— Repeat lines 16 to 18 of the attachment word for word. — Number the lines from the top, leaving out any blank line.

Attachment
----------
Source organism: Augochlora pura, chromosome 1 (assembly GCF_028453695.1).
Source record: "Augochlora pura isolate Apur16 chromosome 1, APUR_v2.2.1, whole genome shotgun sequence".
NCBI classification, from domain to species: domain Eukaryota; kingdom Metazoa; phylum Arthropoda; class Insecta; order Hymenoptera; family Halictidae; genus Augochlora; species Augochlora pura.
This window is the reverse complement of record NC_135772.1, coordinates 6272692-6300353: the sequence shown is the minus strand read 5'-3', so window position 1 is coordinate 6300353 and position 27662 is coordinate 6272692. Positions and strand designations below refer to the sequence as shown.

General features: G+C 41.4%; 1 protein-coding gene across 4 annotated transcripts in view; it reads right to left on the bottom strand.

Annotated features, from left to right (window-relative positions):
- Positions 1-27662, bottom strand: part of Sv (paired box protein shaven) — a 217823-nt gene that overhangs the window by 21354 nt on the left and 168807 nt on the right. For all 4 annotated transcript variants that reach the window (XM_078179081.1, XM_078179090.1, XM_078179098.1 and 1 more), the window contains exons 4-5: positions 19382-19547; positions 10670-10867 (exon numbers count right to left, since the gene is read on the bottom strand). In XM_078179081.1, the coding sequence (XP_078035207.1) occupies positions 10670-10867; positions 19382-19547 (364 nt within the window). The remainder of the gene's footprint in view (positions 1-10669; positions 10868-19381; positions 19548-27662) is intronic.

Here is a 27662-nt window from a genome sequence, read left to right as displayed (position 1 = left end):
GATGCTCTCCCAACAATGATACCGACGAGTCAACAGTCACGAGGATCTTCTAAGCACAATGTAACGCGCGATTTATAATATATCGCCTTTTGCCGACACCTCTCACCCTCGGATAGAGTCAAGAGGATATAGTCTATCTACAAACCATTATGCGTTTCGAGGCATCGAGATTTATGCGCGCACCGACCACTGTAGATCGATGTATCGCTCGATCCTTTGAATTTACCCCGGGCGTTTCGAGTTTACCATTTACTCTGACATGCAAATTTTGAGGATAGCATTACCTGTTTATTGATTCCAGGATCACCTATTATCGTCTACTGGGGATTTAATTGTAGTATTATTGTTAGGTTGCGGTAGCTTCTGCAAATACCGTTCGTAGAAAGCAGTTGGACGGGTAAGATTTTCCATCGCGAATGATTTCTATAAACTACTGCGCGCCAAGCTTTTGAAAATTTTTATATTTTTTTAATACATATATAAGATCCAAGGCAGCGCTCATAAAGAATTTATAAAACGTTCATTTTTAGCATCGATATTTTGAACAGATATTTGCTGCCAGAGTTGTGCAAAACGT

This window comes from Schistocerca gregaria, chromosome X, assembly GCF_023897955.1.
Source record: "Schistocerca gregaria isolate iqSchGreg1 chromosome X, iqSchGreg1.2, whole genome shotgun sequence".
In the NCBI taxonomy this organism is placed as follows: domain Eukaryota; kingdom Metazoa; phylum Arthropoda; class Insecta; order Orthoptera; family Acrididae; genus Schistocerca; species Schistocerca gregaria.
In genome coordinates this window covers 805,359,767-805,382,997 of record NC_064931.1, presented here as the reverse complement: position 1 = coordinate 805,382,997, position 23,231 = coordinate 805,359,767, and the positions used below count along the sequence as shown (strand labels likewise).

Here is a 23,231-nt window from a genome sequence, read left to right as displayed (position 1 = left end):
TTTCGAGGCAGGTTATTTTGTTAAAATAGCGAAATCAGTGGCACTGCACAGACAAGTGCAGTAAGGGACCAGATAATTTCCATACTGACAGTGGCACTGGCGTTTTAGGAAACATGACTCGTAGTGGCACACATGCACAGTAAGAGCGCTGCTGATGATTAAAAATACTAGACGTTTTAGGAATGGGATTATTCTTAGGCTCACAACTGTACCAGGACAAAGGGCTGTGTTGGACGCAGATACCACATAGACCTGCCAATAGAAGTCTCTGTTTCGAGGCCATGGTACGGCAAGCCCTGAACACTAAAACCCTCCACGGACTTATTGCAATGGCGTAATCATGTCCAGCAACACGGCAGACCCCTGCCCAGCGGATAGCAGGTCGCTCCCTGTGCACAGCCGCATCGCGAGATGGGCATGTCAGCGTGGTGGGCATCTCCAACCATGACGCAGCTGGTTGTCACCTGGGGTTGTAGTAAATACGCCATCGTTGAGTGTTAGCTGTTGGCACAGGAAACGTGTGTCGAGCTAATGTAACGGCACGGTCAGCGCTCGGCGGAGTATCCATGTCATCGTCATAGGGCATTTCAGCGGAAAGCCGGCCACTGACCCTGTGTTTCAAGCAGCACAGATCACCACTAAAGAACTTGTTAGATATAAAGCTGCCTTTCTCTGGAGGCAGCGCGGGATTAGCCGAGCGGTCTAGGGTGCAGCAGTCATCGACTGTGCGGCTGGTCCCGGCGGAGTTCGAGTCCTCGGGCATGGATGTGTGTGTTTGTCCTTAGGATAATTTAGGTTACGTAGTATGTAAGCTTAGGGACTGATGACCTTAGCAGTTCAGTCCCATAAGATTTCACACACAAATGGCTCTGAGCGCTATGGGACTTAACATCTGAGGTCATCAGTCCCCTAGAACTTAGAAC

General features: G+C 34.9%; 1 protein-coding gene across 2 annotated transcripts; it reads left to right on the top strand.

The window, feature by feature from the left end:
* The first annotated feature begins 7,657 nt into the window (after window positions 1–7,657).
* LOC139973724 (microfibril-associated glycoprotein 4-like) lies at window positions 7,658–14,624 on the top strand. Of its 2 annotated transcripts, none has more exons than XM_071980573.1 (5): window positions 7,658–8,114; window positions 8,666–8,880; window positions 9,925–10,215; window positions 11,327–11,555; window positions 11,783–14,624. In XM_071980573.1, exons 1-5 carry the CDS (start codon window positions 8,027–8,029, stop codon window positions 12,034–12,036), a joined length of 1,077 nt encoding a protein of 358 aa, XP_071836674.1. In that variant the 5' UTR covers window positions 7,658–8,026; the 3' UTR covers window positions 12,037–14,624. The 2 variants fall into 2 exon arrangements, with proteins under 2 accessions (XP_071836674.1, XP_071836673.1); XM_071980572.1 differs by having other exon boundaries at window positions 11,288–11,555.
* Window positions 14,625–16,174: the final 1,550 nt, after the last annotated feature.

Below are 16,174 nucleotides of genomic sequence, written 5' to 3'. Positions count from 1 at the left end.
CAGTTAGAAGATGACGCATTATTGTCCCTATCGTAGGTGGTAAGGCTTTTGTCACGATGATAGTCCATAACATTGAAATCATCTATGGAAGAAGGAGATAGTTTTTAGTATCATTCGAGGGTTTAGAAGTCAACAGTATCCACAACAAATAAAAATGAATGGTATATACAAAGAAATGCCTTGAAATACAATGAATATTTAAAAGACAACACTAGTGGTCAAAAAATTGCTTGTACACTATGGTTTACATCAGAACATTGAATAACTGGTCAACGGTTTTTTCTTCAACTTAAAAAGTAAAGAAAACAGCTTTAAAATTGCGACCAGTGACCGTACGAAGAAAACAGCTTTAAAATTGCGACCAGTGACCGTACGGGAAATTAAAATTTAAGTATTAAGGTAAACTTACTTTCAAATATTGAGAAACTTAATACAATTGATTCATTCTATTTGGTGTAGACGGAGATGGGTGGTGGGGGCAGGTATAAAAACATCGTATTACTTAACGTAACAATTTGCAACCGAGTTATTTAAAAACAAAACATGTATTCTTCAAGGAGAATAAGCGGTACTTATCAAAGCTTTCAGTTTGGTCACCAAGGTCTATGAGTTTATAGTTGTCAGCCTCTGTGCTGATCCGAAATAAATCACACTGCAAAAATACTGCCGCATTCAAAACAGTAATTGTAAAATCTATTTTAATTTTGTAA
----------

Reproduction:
General features: G+C 34.9%; 1 protein-coding gene across 2 annotated transcripts; it reads left to right on the top strand.

The window, feature by feature from the left end:
* The first annotated feature begins 7,657 nt into the window (after window positions 1–7,657).